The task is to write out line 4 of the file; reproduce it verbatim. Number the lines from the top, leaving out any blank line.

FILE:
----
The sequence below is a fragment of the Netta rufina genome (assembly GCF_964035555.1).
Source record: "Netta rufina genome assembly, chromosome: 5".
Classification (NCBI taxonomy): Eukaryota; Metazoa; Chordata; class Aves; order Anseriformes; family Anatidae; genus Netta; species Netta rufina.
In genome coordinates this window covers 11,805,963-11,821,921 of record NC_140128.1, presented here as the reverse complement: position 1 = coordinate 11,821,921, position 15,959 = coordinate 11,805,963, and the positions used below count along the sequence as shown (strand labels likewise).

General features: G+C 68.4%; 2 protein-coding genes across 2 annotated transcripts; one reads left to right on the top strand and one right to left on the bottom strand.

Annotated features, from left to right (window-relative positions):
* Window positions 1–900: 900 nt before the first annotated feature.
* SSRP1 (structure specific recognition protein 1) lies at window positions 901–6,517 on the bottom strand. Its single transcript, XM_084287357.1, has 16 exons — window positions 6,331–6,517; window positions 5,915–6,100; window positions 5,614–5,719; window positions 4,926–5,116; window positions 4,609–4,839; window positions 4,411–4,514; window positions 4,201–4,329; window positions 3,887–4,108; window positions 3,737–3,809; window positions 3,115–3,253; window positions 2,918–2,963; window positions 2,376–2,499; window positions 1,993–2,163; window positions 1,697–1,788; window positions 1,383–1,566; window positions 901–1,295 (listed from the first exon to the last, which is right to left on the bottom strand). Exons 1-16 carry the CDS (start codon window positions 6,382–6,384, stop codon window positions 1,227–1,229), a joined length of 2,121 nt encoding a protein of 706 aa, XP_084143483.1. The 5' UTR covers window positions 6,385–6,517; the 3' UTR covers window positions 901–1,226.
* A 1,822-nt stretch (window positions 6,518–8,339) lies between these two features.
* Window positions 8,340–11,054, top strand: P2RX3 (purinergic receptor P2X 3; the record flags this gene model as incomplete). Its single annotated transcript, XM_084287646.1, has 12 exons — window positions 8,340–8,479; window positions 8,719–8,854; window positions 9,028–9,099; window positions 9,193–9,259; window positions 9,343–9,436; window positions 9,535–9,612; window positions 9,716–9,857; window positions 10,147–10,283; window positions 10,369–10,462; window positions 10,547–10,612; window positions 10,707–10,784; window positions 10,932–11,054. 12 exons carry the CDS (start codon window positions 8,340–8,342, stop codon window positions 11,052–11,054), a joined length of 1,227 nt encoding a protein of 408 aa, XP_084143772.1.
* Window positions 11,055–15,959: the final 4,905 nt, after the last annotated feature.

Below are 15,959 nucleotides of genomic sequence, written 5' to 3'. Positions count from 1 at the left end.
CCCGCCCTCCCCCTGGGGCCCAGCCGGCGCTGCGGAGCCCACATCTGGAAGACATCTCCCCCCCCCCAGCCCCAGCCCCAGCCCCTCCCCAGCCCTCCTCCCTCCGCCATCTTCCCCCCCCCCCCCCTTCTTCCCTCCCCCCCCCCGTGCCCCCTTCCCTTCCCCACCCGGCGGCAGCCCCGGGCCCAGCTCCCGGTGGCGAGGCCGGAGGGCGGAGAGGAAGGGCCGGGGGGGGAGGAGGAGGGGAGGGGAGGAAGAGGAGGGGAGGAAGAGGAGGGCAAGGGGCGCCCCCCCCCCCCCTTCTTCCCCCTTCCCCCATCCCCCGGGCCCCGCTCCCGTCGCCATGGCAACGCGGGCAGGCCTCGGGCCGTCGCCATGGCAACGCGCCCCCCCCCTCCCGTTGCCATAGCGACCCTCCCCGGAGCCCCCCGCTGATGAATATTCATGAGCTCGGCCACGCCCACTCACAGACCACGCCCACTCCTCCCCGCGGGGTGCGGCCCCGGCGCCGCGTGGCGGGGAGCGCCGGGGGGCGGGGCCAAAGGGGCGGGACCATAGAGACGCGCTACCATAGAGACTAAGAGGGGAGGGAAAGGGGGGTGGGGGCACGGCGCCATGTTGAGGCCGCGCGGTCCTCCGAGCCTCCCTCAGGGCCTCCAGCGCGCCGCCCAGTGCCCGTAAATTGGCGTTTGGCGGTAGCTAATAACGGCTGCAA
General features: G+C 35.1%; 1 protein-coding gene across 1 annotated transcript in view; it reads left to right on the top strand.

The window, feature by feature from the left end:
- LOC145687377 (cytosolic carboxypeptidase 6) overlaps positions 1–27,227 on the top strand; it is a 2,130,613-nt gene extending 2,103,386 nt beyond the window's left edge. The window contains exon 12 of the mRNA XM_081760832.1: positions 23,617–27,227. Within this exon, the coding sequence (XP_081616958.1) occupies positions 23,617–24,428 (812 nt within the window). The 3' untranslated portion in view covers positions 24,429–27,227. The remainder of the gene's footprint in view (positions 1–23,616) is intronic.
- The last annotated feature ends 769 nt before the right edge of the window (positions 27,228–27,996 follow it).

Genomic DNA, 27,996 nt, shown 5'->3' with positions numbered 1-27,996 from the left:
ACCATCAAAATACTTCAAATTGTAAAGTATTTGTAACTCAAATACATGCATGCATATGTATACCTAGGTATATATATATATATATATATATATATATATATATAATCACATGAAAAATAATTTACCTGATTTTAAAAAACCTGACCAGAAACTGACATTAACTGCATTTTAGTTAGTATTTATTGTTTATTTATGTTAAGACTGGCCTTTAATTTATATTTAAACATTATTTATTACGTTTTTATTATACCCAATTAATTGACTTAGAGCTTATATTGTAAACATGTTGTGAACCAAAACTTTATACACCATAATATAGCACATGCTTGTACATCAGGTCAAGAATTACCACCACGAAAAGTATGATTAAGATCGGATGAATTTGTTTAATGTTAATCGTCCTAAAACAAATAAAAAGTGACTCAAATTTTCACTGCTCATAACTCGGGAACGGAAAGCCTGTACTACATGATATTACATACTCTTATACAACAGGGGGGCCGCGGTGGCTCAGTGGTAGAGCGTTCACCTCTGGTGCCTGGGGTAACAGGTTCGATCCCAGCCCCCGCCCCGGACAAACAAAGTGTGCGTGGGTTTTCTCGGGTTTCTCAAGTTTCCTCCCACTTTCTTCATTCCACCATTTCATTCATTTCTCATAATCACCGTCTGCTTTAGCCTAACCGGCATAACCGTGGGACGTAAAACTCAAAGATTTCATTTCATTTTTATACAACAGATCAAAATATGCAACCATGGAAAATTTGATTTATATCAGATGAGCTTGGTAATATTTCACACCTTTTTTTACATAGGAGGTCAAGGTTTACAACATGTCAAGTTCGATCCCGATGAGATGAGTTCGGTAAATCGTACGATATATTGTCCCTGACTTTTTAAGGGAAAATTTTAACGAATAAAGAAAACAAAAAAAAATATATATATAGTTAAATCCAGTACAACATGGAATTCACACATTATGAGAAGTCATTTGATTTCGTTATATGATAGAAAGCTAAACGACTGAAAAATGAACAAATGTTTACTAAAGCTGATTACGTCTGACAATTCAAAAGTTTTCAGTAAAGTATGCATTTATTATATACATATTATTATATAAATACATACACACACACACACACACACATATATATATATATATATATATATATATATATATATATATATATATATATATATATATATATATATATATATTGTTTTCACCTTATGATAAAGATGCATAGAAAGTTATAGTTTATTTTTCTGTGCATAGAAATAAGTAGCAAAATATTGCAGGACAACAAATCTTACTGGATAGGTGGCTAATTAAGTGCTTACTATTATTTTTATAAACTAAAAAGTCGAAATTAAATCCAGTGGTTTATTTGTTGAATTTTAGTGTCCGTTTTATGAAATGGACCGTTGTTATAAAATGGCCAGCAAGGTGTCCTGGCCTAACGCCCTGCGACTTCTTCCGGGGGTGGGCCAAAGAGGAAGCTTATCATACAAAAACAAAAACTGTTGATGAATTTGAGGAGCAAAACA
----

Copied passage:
In genome coordinates this window covers 11,805,963-11,821,921 of record NC_140128.1, presented here as the reverse complement: position 1 = coordinate 11,821,921, position 15,959 = coordinate 11,805,963, and the positions used below count along the sequence as shown (strand labels likewise).